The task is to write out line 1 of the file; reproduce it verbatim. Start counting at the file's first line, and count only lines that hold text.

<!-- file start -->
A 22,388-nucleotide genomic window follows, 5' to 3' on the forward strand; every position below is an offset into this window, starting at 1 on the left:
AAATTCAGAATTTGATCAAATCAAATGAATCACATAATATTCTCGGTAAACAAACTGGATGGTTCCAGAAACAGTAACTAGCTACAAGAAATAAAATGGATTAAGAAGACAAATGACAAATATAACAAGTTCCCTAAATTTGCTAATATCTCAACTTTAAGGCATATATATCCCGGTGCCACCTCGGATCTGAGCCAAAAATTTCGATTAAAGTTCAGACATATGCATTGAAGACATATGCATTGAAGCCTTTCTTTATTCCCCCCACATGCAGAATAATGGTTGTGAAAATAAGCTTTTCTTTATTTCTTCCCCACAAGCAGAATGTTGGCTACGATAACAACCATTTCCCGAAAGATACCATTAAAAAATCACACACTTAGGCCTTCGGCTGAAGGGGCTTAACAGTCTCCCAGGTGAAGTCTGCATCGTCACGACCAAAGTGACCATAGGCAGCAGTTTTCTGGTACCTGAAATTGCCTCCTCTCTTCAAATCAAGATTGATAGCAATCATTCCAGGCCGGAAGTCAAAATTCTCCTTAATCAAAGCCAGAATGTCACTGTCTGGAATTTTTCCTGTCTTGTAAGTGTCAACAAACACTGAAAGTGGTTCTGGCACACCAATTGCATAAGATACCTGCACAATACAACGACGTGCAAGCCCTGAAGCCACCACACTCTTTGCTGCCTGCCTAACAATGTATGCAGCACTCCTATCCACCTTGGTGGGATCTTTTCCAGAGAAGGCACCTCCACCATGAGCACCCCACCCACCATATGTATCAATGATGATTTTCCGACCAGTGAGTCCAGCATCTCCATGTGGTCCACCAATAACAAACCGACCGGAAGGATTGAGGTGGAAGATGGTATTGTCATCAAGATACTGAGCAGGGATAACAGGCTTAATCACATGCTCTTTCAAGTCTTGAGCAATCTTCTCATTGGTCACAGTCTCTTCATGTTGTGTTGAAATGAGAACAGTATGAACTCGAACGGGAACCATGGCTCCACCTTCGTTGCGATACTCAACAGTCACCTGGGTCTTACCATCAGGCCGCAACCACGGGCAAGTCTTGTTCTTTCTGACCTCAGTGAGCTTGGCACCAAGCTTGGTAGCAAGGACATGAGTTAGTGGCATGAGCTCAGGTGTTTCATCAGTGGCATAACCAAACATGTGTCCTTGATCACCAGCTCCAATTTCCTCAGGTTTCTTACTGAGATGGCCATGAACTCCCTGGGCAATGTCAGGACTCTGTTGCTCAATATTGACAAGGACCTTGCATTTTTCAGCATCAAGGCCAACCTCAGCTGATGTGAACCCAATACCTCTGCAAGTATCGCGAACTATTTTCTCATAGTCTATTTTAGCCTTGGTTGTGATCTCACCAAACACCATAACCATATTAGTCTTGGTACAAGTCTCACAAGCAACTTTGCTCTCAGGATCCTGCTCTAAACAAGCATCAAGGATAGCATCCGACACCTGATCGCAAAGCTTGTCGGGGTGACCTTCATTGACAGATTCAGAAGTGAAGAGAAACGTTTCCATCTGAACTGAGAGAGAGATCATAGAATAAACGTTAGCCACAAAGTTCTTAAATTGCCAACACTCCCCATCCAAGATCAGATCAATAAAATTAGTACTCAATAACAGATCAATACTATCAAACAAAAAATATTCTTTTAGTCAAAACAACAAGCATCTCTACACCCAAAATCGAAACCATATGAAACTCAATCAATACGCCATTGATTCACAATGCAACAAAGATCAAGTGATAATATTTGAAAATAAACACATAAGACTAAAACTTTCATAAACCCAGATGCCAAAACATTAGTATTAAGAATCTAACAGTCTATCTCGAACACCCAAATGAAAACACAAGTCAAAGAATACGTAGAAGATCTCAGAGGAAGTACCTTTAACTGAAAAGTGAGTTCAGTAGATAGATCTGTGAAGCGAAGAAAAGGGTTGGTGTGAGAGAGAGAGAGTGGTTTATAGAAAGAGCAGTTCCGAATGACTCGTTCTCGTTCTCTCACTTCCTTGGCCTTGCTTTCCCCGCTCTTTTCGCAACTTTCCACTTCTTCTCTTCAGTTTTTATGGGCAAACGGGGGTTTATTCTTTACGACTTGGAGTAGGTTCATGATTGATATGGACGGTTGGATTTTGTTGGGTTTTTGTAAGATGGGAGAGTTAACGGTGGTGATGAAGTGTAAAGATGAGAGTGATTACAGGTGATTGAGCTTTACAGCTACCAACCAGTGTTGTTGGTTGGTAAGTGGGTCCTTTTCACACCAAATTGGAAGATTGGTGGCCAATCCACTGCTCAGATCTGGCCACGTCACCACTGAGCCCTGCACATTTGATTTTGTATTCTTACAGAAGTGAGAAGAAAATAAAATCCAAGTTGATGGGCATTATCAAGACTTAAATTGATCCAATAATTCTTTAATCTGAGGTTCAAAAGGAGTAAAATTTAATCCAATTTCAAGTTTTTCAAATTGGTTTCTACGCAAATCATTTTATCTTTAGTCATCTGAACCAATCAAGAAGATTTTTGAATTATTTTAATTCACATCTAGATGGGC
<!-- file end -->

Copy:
A 22,388-nucleotide genomic window follows, 5' to 3' on the forward strand; every position below is an offset into this window, starting at 1 on the left: